Guti’s University Bars Students For Failing To Speak In Tongues

THE ZAOGA-run Zimbabwe Ezekiel Guti University (ZEGU) has barred five aspiring Student Executive Council (SEC) candidates from contesting on grounds that they cannot speak in tongues and are not “spirit filled” to lead students.

The students have since approached the High Court seeking a reprieve.

ZEGU is named as first respondent, its registrar Innocent Chinyemba is the second respondent while dean of students Zacharia Zunguze is the third respondent.

Presidential candidate Modester Zinhanga, Godcares Nyereyemhuka (vice president), Trish Chimanda (secretary general), Chris Zindi (Minister of Finance) and Obedience Mupezeni (Minister of Religion and Gender) were all shut out.

According to court papers, the five went through all processes that included nomination and interviews handled by Zunguze, who later communicated that they had all been disqualified based on a section in the institution’s student handbook, amended this year.

The five are being represented by the Zimbabwe Human Rights NGO Forum.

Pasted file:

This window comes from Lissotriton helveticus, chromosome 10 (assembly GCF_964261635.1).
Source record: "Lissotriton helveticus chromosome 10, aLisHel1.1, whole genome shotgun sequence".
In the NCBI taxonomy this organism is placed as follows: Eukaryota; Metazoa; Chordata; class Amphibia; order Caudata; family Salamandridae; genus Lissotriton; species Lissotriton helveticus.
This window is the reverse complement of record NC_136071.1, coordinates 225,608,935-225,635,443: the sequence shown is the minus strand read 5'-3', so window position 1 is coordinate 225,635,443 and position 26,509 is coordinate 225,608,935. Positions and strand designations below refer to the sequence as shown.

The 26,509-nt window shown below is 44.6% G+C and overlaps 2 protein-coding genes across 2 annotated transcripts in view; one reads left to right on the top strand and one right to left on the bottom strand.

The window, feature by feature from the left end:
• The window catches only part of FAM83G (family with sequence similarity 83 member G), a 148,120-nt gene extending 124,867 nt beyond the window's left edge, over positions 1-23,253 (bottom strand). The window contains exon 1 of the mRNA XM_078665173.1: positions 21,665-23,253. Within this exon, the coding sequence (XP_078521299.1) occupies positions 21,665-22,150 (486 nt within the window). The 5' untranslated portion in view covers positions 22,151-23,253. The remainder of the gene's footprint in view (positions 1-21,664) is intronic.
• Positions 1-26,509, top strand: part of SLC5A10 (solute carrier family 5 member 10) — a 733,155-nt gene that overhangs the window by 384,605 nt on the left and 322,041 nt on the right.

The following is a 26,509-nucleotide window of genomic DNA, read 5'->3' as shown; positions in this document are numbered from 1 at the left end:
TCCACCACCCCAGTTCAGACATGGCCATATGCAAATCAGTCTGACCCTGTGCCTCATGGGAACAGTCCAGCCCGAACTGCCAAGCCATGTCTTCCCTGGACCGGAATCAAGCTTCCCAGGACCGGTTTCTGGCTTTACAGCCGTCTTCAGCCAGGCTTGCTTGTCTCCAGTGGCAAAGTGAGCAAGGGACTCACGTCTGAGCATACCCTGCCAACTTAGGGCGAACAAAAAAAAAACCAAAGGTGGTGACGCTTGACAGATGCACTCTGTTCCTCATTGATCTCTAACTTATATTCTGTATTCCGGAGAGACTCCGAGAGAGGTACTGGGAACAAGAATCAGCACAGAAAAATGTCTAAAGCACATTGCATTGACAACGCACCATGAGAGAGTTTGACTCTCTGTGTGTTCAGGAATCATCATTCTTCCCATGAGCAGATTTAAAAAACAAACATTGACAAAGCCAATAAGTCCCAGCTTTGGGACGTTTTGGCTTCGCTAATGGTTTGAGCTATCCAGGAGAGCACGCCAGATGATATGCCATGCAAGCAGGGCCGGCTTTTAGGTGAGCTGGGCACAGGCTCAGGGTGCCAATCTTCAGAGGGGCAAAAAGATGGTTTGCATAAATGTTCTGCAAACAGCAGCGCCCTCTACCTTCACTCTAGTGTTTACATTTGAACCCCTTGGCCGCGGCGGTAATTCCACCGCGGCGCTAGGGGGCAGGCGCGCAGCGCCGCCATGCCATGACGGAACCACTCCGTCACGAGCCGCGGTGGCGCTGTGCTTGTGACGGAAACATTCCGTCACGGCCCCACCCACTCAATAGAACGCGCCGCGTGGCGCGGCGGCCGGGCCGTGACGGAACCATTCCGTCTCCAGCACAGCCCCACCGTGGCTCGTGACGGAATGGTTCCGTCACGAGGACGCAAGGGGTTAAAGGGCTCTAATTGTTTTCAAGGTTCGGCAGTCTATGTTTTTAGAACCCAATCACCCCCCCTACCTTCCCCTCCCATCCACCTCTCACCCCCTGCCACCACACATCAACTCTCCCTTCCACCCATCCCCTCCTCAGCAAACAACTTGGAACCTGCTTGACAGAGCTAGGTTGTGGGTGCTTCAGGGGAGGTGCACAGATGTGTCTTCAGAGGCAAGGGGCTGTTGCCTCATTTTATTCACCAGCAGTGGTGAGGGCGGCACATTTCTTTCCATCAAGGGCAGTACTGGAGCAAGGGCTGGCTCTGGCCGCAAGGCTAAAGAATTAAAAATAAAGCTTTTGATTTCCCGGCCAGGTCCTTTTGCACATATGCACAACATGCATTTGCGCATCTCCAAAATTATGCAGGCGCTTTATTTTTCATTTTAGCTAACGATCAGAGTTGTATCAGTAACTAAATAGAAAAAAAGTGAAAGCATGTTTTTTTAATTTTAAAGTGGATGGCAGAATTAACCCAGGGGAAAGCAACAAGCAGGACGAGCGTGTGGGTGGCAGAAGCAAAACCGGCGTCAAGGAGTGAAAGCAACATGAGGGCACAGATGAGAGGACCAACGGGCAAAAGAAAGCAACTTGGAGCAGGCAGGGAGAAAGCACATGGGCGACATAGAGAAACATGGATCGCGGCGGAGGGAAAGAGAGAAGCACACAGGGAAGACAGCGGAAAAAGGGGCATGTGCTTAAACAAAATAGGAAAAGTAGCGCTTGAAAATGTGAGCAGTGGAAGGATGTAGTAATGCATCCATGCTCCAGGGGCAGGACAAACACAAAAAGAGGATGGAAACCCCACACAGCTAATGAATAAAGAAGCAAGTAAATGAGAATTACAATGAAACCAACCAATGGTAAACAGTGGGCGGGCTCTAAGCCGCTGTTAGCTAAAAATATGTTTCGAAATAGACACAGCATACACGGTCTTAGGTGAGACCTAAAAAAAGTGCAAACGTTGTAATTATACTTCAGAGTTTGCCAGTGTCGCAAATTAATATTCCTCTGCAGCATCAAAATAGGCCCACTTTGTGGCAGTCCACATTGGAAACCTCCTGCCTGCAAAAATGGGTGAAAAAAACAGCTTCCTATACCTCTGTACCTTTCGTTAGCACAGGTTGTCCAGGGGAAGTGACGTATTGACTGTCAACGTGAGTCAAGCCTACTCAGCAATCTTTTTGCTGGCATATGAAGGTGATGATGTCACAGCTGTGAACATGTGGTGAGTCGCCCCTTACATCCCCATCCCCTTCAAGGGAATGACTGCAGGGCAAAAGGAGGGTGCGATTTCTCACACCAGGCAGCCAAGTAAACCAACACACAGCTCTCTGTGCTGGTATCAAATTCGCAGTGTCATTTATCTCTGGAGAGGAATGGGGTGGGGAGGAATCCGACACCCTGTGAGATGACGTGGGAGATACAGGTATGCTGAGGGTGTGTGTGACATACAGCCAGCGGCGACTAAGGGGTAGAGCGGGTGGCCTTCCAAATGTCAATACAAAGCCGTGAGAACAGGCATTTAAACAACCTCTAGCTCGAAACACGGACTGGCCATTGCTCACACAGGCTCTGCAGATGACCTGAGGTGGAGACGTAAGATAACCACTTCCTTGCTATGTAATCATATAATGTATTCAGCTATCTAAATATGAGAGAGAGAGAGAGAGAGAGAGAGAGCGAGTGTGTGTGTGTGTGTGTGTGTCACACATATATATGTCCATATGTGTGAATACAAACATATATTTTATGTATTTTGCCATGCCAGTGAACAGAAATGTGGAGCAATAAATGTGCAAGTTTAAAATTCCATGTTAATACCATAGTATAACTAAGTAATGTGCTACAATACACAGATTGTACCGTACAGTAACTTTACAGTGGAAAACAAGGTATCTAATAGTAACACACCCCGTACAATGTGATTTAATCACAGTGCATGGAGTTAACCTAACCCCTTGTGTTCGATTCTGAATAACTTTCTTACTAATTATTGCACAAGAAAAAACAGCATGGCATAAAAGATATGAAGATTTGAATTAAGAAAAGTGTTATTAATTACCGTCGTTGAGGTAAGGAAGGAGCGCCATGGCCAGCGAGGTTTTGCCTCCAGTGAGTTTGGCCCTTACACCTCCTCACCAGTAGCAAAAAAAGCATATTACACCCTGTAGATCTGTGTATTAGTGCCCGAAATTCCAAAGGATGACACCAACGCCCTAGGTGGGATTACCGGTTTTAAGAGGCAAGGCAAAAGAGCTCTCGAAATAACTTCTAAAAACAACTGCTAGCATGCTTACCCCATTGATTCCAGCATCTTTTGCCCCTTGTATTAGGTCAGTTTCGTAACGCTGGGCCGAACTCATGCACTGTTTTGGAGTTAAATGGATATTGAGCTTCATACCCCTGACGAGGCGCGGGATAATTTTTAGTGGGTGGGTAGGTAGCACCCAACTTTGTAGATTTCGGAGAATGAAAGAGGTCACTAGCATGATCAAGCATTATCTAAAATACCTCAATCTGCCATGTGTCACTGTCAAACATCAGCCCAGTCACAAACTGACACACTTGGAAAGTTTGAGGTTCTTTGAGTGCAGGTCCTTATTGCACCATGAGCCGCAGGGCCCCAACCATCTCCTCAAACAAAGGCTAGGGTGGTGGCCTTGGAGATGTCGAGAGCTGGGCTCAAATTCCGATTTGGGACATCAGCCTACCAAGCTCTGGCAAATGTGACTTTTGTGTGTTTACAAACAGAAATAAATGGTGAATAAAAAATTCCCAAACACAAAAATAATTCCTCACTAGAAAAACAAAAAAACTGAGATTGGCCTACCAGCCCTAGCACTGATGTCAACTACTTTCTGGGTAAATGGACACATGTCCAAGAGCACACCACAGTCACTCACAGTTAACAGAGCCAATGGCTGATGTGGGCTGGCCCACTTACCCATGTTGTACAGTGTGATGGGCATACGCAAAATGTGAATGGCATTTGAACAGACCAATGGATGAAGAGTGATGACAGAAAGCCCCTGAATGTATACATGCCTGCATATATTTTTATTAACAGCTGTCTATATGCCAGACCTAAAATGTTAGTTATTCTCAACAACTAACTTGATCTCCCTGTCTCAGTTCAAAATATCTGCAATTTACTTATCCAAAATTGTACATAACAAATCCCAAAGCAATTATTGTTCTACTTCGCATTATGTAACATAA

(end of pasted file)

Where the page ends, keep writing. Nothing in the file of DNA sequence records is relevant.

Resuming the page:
“I successfully filed an application for nomination on the 1st of November 2021, expressing my interest to run in the upcoming elections for the Students Executive Council which is University’s student representative body,” the court papers read.

“Zunguze received my application and facilitated interviews on the 3rd of November 2021. I successfully participated in the interviews, which were presided over by Zunguze on behalf of the university. On the 5th of November 2021 around 1500hours Zunguze issued communication disqualifying my candidature together with a few other candidates. Zunguze insists that the decision to disqualify me is based on Section 9 of the students’ handbook which states that I am not a member of ZAOGA, that I failed to show evidence of speaking in tongues and that I am not born again and spirit-filled,” the papers further read.

“These requirements are claimed to have been introduced by the new students’ handbook 2021 Edition under Section 9. However, this is contrary to what has been the tradition and practice in previous elections, elections have always been governed by the Students Executive Council constitution.”

In 2019, ZEGU was caught offside when it suspended a student for questioning why the institution had raised fees without notifying or consulting them.

He was charged for engaging in a conduct that is likely to be harmful to the interests of the university.

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